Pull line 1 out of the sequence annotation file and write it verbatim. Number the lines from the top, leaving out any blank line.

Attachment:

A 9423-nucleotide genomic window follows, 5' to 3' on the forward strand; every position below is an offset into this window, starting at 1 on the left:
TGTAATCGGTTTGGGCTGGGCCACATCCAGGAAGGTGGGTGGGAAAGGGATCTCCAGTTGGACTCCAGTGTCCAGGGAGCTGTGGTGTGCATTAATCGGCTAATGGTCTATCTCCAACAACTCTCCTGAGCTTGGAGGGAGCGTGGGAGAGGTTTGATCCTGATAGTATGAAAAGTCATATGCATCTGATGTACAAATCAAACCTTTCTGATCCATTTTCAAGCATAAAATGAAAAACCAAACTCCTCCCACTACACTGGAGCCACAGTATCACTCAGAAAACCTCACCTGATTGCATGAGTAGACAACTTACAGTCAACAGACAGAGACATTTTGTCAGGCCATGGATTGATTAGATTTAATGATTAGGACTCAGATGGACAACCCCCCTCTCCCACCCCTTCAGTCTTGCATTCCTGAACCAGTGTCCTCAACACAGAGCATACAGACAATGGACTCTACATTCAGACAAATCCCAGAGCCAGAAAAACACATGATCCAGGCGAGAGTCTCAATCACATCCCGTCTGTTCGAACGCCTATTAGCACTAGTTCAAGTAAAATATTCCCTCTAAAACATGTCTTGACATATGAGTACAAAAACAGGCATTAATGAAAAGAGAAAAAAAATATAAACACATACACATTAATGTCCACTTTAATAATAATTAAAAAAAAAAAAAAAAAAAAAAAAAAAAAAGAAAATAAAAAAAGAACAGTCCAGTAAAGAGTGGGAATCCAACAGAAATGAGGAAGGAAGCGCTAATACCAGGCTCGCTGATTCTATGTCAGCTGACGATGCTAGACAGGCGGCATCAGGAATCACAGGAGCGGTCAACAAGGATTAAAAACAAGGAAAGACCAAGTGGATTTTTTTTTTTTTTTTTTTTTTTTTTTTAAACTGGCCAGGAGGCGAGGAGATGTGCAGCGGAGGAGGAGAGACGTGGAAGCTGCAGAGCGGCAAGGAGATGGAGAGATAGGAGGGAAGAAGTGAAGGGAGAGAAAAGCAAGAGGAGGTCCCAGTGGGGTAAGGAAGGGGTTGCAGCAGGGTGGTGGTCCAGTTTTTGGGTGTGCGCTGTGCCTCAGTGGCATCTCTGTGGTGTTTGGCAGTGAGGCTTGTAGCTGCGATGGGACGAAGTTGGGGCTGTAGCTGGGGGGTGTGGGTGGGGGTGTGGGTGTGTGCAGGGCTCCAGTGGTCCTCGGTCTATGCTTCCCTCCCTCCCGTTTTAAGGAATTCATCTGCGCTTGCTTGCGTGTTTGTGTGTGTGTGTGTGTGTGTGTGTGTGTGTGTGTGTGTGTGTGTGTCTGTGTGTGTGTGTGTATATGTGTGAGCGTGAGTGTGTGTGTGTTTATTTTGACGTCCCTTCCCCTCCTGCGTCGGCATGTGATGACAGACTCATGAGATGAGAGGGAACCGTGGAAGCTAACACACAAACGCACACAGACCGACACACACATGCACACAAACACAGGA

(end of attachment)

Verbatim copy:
A 9423-nucleotide genomic window follows, 5' to 3' on the forward strand; every position below is an offset into this window, starting at 1 on the left: